English Abstract Nouns as Conceptual Shells: From Corpus to Cognition

English Abstract Nouns as Conceptual Shells: From Corpus to Cognition

English Abstract Nouns as Conceptual Shells: From Corpus to Cognition

English Abstract Nouns as Conceptual Shells: From Corpus to Cognition

Synopsis

Based on a systematic analysis of a very large corpus, this book introduces a conceptual and terminological framework for the linguistic description of abstract nouns.

Excerpt

Although it is true that abstract nouns have not been very popular as objects of linguistic research, this is of course not the first study that is concerned with shell nouns or similar types of nouns. Other researchers have taken an interest in nouns which overlap with the class of shell nouns or form a subgroup of them. Their selections of nouns and their choices of names for them reflect their predominant interests, and it will be helpful to have a look at these before I explain and justify my own choice of terminology in more detail.

One group of authors already referred to have focused on the semantic generality or unspecificity (see also Section 5.2) of such nouns as fact, idea or thing. in addition to Bolinger (1977) and Halliday and Hasan (1976), Winter (1992) must be mentioned here, who uses the term unspecific nouns. Although semantic unspecificity is also highlighted by Halliday and Hasan’s term general noun (1976: 274) for such nouns as people, person, creature, thing, object, stuff, affair, matter, move, place, question and idea, it is well known that Halliday and Hasan’s main interest is the contribution of these nouns to the cohesion of texts.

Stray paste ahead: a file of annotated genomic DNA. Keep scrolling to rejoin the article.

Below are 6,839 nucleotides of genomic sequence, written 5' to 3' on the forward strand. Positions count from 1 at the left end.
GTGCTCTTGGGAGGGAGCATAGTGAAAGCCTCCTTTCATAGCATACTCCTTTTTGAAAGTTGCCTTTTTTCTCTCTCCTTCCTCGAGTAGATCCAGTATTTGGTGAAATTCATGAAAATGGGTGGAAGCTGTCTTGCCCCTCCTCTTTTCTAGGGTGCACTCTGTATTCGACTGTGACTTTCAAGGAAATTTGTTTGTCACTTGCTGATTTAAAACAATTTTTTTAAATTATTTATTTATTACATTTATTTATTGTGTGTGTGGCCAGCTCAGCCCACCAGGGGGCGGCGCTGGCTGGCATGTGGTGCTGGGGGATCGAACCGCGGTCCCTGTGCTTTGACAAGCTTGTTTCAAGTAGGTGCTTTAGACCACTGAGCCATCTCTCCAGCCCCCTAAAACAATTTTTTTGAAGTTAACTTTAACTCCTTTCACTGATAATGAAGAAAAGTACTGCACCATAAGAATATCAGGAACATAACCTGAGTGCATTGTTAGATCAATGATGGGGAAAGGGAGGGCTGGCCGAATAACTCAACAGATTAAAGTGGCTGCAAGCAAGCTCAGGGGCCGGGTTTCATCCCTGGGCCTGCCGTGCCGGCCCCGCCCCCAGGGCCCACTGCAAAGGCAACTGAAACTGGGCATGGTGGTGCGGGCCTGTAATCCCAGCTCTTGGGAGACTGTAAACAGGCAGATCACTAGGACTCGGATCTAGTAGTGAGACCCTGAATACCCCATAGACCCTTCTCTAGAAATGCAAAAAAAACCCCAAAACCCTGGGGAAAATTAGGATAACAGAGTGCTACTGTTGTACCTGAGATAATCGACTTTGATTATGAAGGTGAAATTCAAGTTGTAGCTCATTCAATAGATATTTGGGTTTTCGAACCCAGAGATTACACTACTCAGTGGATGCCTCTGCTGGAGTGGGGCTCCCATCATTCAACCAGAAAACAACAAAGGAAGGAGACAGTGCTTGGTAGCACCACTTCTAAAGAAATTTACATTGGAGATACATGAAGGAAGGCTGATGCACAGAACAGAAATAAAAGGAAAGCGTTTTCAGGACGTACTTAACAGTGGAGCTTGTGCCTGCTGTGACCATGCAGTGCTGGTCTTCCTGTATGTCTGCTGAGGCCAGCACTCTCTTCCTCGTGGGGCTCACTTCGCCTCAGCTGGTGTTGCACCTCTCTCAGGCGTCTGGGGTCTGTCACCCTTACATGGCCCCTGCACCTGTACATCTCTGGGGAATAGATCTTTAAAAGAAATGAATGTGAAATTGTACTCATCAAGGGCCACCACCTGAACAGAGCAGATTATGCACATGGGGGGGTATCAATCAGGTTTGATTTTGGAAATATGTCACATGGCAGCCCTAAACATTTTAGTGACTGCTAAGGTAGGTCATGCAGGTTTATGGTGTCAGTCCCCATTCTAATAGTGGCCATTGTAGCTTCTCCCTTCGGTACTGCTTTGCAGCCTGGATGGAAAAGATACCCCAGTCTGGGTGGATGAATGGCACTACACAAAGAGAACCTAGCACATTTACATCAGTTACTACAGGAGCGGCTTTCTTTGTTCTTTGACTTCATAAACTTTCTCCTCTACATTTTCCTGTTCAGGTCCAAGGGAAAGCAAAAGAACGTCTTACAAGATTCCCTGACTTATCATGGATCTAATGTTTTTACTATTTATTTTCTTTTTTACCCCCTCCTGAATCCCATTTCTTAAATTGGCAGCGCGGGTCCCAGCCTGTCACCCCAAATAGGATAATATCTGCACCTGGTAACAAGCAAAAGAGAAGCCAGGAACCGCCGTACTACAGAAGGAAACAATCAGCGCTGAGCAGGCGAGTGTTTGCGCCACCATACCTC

This aspect is also the focus of Francis’ (1986) notion of anaphoric nouns (or A-nouns for short). Francis uses this term to refer to nouns which can function as anaphoric pro-forms, can be used “metadiscursively” within a discourse and “are presented as the given element within a clause containing new information” (1986: 7). Building on work by Winter (1977: 2) and Hoey (1979) on lexical signalling, Francis supports this function with the image of signposts: A-nouns are linguistic signposts which signal to the reader that the specific information can be found somewhere else in the text (1986: 2). Among the nouns that meet these criteria are nouns derived from speech act verbs, e.g. accusation, claim, comment, conclusion, declaration, judgement, report and suggestion, other nouns describing verbal activities, e.g. controversy, critique, eulogy, implication, nonsense and paradox, and metalinguistic ‘text’ nouns such as chapter, excerpt, phrase . . .

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